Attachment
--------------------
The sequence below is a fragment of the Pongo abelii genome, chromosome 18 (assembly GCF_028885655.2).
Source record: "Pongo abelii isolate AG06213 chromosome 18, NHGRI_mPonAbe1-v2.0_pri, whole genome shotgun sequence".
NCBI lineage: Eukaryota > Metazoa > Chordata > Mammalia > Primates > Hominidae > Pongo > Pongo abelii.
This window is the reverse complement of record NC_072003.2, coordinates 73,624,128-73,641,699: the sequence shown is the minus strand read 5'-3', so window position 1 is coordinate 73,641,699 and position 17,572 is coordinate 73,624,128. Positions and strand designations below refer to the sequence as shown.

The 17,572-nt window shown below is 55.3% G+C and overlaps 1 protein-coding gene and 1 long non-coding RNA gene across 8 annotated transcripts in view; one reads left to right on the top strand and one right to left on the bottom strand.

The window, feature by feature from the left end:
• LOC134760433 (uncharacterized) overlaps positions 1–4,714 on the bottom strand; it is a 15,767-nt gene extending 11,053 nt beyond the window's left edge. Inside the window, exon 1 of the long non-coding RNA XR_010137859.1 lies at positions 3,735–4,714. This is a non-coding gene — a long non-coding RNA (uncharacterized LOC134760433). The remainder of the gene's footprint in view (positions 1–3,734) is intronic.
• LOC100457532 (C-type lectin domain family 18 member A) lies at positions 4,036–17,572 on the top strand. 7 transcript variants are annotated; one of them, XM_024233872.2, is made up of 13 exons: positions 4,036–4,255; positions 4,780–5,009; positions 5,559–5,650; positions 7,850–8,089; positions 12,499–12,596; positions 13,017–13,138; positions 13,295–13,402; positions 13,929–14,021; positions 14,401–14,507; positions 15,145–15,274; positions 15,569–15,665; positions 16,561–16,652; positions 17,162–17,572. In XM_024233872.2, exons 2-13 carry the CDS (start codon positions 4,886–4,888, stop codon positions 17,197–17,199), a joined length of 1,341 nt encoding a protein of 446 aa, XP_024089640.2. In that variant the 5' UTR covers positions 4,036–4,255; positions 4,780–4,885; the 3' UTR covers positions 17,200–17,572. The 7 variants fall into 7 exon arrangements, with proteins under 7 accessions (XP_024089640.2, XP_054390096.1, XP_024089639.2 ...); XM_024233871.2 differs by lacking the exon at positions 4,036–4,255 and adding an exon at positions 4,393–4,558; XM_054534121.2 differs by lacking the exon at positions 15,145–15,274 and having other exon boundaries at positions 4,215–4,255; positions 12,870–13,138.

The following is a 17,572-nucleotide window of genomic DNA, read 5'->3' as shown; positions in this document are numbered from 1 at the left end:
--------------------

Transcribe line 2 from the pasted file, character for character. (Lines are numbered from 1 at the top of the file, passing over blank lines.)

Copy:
Source record: "Pongo abelii isolate AG06213 chromosome 18, NHGRI_mPonAbe1-v2.0_pri, whole genome shotgun sequence".